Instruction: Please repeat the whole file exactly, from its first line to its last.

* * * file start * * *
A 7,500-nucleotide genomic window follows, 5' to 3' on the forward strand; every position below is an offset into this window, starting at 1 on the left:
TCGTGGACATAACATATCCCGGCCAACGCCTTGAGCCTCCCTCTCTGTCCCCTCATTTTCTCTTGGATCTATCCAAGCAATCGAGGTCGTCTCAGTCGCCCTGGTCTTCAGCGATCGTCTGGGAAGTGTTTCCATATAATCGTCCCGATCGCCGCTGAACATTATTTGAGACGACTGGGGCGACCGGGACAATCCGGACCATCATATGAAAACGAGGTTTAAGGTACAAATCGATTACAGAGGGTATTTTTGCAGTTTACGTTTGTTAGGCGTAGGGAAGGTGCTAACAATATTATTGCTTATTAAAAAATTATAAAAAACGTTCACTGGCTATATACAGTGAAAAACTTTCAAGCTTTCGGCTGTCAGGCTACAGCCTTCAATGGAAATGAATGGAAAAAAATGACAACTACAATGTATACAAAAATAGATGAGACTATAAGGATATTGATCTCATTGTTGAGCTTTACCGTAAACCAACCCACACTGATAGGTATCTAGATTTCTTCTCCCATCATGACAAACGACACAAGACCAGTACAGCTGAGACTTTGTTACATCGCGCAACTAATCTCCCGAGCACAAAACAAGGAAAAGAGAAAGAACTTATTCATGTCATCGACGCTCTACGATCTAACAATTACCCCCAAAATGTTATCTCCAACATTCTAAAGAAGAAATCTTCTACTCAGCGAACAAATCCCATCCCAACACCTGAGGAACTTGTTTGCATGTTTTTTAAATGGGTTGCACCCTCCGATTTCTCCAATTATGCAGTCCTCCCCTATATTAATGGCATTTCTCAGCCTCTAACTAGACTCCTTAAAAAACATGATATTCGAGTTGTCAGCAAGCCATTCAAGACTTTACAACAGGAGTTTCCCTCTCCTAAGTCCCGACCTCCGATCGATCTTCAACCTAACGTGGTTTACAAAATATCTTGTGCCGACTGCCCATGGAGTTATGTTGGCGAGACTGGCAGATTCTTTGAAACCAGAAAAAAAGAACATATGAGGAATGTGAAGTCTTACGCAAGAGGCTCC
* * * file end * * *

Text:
A 7,500-nucleotide genomic window follows, 5' to 3' on the forward strand; every position below is an offset into this window, starting at 1 on the left:
TCGTGGACATAACATATCCCGGCCAACGCCTTGAGCCTCCCTCTCTGTCCCCTCATTTTCTCTTGGATCTATCCAAGCAATCGAGGTCGTCTCAGTCGCCCTGGTCTTCAGCGATCGTCTGGGAAGTGTTTCCATATAATCGTCCCGATCGCCGCTGAACATTATTTGAGACGACTGGGGCGACCGGGACAATCCGGACCATCATATGAAAACGAGGTTTAAGGTACAAATCGATTACAGAGGGTATTTTTGCAGTTTACGTTTGTTAGGCGTAGGGAAGGTGCTAACAATATTATTGCTTATTAAAAAATTATAAAAAACGTTCACTGGCTATATACAGTGAAAAACTTTCAAGCTTTCGGCTGTCAGGCTACAGCCTTCAATGGAAATGAATGGAAAAAAATGACAACTACAATGTATACAAAAATAGATGAGACTATAAGGATATTGATCTCATTGTTGAGCTTTACCGTAAACCAACCCACACTGATAGGTATCTAGATTTCTTCTCCCATCATGACAAACGACACAAGACCAGTACAGCTGAGACTTTGTTACATCGCGCAACTAATCTCCCGAGCACAAAACAAGGAAAAGAGAAAGAACTTATTCATGTCATCGACGCTCTACGATCTAACAATTACCCCCAAAATGTTATCTCCAACATTCTAAAGAAGAAATCTTCTACTCAGCGAACAAATCCCATCCCAACACCTGAGGAACTTGTTTGCATGTTTTTTAAATGGGTTGCACCCTCCGATTTCTCCAATTATGCAGTCCTCCCCTATATTAATGGCATTTCTCAGCCTCTAACTAGACTCCTTAAAAAACATGATATTCGAGTTGTCAGCAAGCCATTCAAGACTTTACAACAGGAGTTTCCCTCTCCTAAGTCCCGACCTCCGATCGATCTTCAACCTAACGTGGTTTACAAAATATCTTGTGCCGACTGCCCATGGAGTTATGTTGGCGAGACTGGCAGATTCTTTGAAACCAGAAAAAAAGAACATATGAGGAATGTGAAGTCTTACGCAAGAGGCTCC